I feel joy. Overwhelming, exhilarating joy that bangs against my chest, urging to be spilled out on others, so they can experience this same heavenly feeling. No, I did not just win the lottery, or land a job, or have exploding sex. Truth of the matter is, I have just headed out from my Political Science class.

Those of you who know me well have probably heard me ramble on about a certain Matthew Nelson, professor of PolSci at Bates, so young, so smart n so hot, whose lectures I attended religiously. Well, two years ago he moved to London for a new teaching position at the School of Oriental and African Studies (SOAS), and we, his converts, forever mourn this loss. Matt's lectures are the kind that drops students' jaws, smashes our heads into fresh ways to look at the world, and burns our hearts with the desire to be responsible citizens. Very few professors can do such transformation.

One particular conversation I recalled was a very impromptu talk we had on the staircase. Khoa and I were on the way to dinner, and bumped into Matt walking to his office. It was about 6pm, a chilly Maine winter night. Somehow, we started talking about power n responsibility on hungry stomachs, n very soon it launched into a full-scale conversation. Matt, bright-eyed n amused, looked at us squarely n concluded, "You are young n educated, therefore you are the intellectual 'elites' of the world. In that elitist status, you have power, n with that power comes responsibility."

I will never forget that one simple sentence which sent me joy, quiver, n the realization of my self-bought burdens. Those like Matt are the reason I go to college. I was hungry, n he dined n wined me with knowledge n hope for a higher, more sophisticated life.

Today, walking out from International Politics class, I experienced again the thrilling joy that twinkled my eyes n shivered my knees. Her name is Olga, another very young prof who knew how to hypnotize students with talks. Talks of something so far-reached like international order but so relevant to one's life. That is the trick.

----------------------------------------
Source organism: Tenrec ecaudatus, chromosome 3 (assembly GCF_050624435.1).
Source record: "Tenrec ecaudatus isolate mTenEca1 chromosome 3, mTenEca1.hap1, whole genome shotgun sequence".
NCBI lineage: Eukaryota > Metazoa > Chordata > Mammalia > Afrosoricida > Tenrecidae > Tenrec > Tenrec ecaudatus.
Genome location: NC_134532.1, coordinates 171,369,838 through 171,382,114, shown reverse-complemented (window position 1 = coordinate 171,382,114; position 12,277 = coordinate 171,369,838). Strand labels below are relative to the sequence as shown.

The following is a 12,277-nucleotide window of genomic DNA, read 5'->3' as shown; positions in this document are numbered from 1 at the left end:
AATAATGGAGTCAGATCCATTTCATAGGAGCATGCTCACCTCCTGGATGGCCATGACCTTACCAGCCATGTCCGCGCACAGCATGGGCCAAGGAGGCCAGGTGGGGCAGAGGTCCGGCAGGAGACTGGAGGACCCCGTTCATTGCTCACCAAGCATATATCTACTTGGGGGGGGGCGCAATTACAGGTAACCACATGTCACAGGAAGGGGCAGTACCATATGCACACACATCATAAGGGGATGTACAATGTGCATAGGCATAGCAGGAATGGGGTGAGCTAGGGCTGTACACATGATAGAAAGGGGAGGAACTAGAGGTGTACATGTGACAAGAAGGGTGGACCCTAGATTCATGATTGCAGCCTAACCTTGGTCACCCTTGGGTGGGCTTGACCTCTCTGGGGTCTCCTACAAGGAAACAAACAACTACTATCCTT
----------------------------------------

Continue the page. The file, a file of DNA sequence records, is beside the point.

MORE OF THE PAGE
"What is the state but a lion and a fox? The lion has to be there, but sud b sleepin. The fox, on the other hand, has to be always awake. The state cannot sleep. The lion must be always ready to kill, while the fox must know that most of the time it's not in his interest to kill."

"The state is a man in chain. As an individual, you hav the choice to die in the name of whatever, freedom, justice etc. But the state is a man in chain, the state simply cannot have the choice to sacrifice itself, because to die is to betray people who trust it. Think about yourself, you are 20, you are free spirits, free to live recklessly. But once you have a child, u simply can't entertain that life anymore because now someone depends on you. You have different reasons to live. So the state must live on, even if the preservance of its existence means committing evils. Politics, then, is never the choice between good and evil, thinking so is too idealistic. Politics is, in fact, the choice between committing 2 evils. "

"Love n betrayal are entertwined concepts. N that is just as a problem for democracy as for our lives. You'll find from historical evidences that it is a lot easier for us to betray our values in the name of love. Let's say that I am dying of hunger, n your piece of bread is there. Many people out there would rather die than eat that piece of bread. But if my child is sitting next to me dying of hunger, it is so much easier for me to betray my values in the name of saving my child. You'll see that in many instances, democracy is committing the same betrayal in the name of love - love for freedom."

"A man who is nothing but a political man would be a beast. Realists realize that each generation will probably produce a Hitler. But more so, there is a Hitler in each of us, our 2% of beast, and THAT is what matters in politics."

And that is how Bates feeds me.